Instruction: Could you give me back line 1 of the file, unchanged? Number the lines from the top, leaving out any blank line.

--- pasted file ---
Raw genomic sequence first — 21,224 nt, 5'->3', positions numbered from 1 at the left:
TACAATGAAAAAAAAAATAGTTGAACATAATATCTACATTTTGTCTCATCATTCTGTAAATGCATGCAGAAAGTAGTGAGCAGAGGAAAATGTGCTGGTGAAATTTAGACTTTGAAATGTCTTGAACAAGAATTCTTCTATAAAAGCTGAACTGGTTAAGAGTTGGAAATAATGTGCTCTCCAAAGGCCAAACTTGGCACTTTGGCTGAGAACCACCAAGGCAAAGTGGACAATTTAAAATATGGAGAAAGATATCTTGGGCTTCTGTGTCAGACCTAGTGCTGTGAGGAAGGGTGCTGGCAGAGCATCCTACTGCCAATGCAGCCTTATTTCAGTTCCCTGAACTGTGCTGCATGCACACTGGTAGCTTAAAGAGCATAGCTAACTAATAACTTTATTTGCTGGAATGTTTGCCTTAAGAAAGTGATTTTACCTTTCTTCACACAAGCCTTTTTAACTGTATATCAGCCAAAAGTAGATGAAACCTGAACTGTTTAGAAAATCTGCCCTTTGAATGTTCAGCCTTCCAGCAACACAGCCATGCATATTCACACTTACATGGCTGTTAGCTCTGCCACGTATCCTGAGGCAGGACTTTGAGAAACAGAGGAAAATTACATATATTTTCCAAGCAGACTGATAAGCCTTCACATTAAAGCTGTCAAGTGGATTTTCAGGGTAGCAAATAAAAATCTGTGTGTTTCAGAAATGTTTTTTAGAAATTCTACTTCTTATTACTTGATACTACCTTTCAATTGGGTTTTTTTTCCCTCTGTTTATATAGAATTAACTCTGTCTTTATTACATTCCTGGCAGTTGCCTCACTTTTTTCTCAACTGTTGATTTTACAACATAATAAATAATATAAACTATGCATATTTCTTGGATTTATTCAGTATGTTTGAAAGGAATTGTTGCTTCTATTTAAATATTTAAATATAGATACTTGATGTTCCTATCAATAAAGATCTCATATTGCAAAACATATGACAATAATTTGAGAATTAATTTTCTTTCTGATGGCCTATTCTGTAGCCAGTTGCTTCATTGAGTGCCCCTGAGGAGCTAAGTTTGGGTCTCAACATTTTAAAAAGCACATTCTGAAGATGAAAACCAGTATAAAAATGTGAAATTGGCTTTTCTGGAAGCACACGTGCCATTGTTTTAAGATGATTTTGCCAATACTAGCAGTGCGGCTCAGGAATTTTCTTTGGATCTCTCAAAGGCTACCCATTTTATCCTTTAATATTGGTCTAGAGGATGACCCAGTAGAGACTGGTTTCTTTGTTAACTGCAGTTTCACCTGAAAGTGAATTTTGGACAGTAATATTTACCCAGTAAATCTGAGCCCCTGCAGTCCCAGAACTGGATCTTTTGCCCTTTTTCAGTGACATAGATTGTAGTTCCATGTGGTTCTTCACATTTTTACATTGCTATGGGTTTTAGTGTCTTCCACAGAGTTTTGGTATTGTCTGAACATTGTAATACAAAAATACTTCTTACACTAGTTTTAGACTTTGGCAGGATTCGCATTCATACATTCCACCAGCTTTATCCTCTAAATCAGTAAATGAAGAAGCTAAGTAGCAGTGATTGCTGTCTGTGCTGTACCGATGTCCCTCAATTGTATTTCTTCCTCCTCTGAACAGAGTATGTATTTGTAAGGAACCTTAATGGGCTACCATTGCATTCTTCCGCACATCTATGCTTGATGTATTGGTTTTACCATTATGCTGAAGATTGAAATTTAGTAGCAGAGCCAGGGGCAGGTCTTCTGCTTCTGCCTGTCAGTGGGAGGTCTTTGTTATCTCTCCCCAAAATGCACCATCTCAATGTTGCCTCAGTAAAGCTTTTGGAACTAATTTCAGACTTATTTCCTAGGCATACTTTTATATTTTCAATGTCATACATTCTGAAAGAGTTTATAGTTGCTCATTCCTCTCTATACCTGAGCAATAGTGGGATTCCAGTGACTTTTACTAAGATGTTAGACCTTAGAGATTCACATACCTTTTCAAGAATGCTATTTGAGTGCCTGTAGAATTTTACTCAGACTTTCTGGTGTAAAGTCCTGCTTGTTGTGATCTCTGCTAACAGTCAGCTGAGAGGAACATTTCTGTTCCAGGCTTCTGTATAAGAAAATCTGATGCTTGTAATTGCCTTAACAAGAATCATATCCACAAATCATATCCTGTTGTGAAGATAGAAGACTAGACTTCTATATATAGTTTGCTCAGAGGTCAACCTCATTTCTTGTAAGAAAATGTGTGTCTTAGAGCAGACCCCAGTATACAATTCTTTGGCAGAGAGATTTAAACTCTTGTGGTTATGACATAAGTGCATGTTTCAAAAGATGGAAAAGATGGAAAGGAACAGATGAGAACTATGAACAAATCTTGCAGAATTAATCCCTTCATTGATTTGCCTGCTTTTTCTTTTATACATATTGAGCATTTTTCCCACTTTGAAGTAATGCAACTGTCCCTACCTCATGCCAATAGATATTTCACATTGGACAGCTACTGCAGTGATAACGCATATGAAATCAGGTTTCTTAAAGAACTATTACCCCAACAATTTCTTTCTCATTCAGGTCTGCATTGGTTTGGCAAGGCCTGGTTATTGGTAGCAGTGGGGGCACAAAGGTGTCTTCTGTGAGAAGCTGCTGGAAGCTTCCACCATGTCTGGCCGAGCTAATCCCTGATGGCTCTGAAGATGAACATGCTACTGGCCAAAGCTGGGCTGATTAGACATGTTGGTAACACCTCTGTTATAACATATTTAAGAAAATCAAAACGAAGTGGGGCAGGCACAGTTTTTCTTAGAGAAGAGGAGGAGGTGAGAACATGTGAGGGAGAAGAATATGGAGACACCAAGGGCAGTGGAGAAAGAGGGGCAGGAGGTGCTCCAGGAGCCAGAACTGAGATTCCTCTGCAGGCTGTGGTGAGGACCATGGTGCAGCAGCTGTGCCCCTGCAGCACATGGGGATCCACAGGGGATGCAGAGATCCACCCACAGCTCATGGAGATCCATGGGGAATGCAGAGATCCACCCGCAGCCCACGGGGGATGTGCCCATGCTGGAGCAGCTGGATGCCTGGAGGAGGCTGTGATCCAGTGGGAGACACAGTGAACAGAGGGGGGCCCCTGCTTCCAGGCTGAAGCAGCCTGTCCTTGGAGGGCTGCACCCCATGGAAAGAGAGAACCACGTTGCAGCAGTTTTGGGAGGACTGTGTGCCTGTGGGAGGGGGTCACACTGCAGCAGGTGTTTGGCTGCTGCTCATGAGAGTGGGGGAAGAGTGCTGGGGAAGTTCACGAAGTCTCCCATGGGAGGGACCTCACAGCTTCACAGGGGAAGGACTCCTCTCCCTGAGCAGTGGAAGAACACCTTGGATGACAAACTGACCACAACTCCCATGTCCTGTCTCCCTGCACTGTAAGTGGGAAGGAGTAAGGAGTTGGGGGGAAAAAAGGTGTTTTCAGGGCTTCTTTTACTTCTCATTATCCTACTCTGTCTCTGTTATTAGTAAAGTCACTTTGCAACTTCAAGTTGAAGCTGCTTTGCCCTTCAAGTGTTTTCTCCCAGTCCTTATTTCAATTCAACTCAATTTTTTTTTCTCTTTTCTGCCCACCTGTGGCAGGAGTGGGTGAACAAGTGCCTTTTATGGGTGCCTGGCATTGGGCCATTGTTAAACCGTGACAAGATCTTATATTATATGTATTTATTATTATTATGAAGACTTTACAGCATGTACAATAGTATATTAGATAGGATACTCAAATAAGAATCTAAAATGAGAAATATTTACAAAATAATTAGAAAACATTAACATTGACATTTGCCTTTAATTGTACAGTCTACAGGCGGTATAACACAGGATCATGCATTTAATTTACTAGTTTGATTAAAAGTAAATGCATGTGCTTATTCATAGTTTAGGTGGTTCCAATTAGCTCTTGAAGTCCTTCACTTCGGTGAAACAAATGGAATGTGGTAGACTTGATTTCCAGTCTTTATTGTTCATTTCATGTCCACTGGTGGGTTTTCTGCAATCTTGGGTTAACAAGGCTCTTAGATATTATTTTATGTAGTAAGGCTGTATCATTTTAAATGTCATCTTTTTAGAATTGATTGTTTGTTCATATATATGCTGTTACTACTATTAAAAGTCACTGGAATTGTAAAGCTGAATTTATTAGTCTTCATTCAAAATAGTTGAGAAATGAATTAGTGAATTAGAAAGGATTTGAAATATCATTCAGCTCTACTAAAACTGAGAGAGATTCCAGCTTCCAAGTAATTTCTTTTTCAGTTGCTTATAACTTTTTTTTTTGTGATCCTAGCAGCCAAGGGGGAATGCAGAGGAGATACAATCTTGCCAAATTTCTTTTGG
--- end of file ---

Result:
Raw genomic sequence first — 21,224 nt, 5'->3', positions numbered from 1 at the left: